The role, of course, went to Gergich's eventual co-star, Nick Offerman. In retrospect, Gergich admitted they made the right choice. "The thought of anyone else playing the character other than Nick Offerman is beyond absurd," he said. "I would like to see the tape now, just to see how I did it. But I remember laughing a few times, which is very much not who Ron turned out to be."

Nick Offerman can actually play the sax

Speaking of Ron Swanson: fans know that the stern, yet tender character had a stage name on the show, the slick and sexy saxophonist Duke Silver, leader of the Duke Silver Trio. What many may not know is that Offerman actually can play the sax in real life.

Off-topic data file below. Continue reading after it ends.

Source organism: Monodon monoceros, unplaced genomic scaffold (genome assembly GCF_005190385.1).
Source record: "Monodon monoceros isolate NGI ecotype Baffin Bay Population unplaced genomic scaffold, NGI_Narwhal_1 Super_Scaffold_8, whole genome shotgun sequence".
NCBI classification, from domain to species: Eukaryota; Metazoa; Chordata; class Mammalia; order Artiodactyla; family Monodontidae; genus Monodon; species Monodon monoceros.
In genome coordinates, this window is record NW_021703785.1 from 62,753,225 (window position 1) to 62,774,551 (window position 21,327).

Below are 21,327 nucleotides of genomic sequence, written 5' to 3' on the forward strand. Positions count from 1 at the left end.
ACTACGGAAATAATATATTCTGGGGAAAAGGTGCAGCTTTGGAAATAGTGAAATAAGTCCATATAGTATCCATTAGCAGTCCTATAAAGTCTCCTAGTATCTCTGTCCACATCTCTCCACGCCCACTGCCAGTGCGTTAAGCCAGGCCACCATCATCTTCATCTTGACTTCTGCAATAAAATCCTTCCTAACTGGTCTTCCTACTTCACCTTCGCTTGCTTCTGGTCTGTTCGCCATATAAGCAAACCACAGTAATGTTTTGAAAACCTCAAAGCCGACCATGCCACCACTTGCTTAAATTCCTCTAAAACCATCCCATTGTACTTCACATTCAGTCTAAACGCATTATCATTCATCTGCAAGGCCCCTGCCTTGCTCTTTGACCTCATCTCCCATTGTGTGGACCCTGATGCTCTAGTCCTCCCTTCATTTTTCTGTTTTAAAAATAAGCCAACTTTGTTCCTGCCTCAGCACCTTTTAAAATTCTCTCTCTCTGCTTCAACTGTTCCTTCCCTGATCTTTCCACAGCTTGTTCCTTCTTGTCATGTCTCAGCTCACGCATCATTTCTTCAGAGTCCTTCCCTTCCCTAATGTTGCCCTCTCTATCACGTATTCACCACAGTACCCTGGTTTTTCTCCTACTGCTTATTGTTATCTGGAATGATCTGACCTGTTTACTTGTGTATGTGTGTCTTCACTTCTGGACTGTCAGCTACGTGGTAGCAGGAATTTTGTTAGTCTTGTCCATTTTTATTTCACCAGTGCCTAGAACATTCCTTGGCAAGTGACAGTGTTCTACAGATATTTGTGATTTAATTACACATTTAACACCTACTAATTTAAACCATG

Series creator Mike Schur told Pop Sugar, "The Duke Silver saxophone playing is also a real-life Nick Offerman thing. Nick really plays the saxophone, that's really him playing in the episode from season two … There's no end. We could probably just base episodes around Nick Offerman's real-life skills and have a long and happy run."

Funny enough, writers didn't know about Offerman's hidden talent when they wrote it into the show. "It's funny, there's a real simpatico with the writers and myself," Offerman said, according to TV.com.

Octavia Spencer auditioned for the role of Donna Meagle

According to Laughspin, Retta wasn't the only actress who auditioned to play the hilarious Donna Meagle. "My manager called and said they were casting a pilot," Retta revealed. "Octavia Spencer and a lot of other of my 'types' were there."